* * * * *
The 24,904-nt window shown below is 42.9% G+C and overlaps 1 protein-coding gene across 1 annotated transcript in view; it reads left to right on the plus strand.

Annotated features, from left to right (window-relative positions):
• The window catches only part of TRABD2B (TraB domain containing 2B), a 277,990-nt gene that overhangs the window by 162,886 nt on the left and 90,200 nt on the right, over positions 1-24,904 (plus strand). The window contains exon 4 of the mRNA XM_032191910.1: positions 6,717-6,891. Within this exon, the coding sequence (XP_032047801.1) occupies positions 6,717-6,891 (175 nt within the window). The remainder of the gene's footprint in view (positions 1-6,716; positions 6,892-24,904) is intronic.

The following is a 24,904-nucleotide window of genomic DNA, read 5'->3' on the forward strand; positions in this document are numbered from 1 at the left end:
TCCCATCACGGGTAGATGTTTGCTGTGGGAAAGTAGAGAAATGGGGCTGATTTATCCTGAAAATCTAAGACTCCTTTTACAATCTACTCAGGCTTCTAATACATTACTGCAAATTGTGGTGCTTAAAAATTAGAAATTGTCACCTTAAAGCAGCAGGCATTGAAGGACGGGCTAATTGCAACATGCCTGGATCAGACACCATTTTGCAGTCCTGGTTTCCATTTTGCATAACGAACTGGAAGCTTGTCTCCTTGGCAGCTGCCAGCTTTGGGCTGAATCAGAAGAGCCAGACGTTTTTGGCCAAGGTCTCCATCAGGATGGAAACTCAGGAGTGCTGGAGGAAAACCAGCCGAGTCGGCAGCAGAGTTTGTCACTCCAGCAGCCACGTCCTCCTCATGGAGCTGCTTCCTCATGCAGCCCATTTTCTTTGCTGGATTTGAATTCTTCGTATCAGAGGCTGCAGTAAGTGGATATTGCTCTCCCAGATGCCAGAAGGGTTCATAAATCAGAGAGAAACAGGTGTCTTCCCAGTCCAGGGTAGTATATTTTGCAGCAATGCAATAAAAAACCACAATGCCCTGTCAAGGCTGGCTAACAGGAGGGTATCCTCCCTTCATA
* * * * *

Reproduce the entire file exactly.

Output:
The 24,904-nt window shown below is 42.9% G+C and overlaps 1 protein-coding gene across 1 annotated transcript in view; it reads left to right on the plus strand.

Annotated features, from left to right (window-relative positions):
• The window catches only part of TRABD2B (TraB domain containing 2B), a 277,990-nt gene that overhangs the window by 162,886 nt on the left and 90,200 nt on the right, over positions 1-24,904 (plus strand). The window contains exon 4 of the mRNA XM_032191910.1: positions 6,717-6,891. Within this exon, the coding sequence (XP_032047801.1) occupies positions 6,717-6,891 (175 nt within the window). The remainder of the gene's footprint in view (positions 1-6,716; positions 6,892-24,904) is intronic.

The following is a 24,904-nucleotide window of genomic DNA, read 5'->3' on the forward strand; positions in this document are numbered from 1 at the left end:
TCCCATCACGGGTAGATGTTTGCTGTGGGAAAGTAGAGAAATGGGGCTGATTTATCCTGAAAATCTAAGACTCCTTTTACAATCTACTCAGGCTTCTAATACATTACTGCAAATTGTGGTGCTTAAAAATTAGAAATTGTCACCTTAAAGCAGCAGGCATTGAAGGACGGGCTAATTGCAACATGCCTGGATCAGACACCATTTTGCAGTCCTGGTTTCCATTTTGCATAACGAACTGGAAGCTTGTCTCCTTGGCAGCTGCCAGCTTTGGGCTGAATCAGAAGAGCCAGACGTTTTTGGCCAAGGTCTCCATCAGGATGGAAACTCAGGAGTGCTGGAGGAAAACCAGCCGAGTCGGCAGCAGAGTTTGTCACTCCAGCAGCCACGTCCTCCTCATGGAGCTGCTTCCTCATGCAGCCCATTTTCTTTGCTGGATTTGAATTCTTCGTATCAGAGGCTGCAGTAAGTGGATATTGCTCTCCCAGATGCCAGAAGGGTTCATAAATCAGAGAGAAACAGGTGTCTTCCCAGTCCAGGGTAGTATATTTTGCAGCAATGCAATAAAAAACCACAATGCCCTGTCAAGGCTGGCTAACAGGAGGGTATCCTCCCTTCATA